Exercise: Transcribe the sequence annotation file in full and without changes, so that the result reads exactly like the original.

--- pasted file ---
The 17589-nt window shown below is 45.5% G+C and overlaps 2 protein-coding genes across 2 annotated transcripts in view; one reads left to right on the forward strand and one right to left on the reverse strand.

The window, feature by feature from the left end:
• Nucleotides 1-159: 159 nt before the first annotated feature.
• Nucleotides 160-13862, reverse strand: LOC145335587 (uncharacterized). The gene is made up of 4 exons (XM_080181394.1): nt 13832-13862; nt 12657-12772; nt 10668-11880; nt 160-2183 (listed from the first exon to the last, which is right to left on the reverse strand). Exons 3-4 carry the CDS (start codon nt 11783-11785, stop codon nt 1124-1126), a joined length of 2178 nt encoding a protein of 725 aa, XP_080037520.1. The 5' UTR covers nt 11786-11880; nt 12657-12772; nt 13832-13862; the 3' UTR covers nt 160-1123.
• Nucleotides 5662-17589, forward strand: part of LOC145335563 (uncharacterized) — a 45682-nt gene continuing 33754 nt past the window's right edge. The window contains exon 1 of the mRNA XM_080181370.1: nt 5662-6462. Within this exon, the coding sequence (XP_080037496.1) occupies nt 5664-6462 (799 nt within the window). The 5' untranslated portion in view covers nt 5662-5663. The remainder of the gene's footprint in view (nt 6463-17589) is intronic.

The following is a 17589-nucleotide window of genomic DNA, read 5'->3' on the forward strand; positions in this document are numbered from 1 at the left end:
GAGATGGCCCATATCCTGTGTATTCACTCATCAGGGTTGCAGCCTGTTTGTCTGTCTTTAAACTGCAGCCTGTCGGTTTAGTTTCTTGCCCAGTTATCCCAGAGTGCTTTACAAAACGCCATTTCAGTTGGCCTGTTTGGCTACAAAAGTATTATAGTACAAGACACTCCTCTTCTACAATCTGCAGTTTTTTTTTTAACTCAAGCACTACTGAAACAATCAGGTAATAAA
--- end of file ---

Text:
The 17589-nt window shown below is 45.5% G+C and overlaps 2 protein-coding genes across 2 annotated transcripts in view; one reads left to right on the forward strand and one right to left on the reverse strand.

The window, feature by feature from the left end:
• Nucleotides 1-159: 159 nt before the first annotated feature.
• Nucleotides 160-13862, reverse strand: LOC145335587 (uncharacterized). The gene is made up of 4 exons (XM_080181394.1): nt 13832-13862; nt 12657-12772; nt 10668-11880; nt 160-2183 (listed from the first exon to the last, which is right to left on the reverse strand). Exons 3-4 carry the CDS (start codon nt 11783-11785, stop codon nt 1124-1126), a joined length of 2178 nt encoding a protein of 725 aa, XP_080037520.1. The 5' UTR covers nt 11786-11880; nt 12657-12772; nt 13832-13862; the 3' UTR covers nt 160-1123.
• Nucleotides 5662-17589, forward strand: part of LOC145335563 (uncharacterized) — a 45682-nt gene continuing 33754 nt past the window's right edge. The window contains exon 1 of the mRNA XM_080181370.1: nt 5662-6462. Within this exon, the coding sequence (XP_080037496.1) occupies nt 5664-6462 (799 nt within the window). The 5' untranslated portion in view covers nt 5662-5663. The remainder of the gene's footprint in view (nt 6463-17589) is intronic.

The following is a 17589-nucleotide window of genomic DNA, read 5'->3' on the forward strand; positions in this document are numbered from 1 at the left end:
GAGATGGCCCATATCCTGTGTATTCACTCATCAGGGTTGCAGCCTGTTTGTCTGTCTTTAAACTGCAGCCTGTCGGTTTAGTTTCTTGCCCAGTTATCCCAGAGTGCTTTACAAAACGCCATTTCAGTTGGCCTGTTTGGCTACAAAAGTATTATAGTACAAGACACTCCTCTTCTACAATCTGCAGTTTTTTTTTTAACTCAAGCACTACTGAAACAATCAGGTAATAAA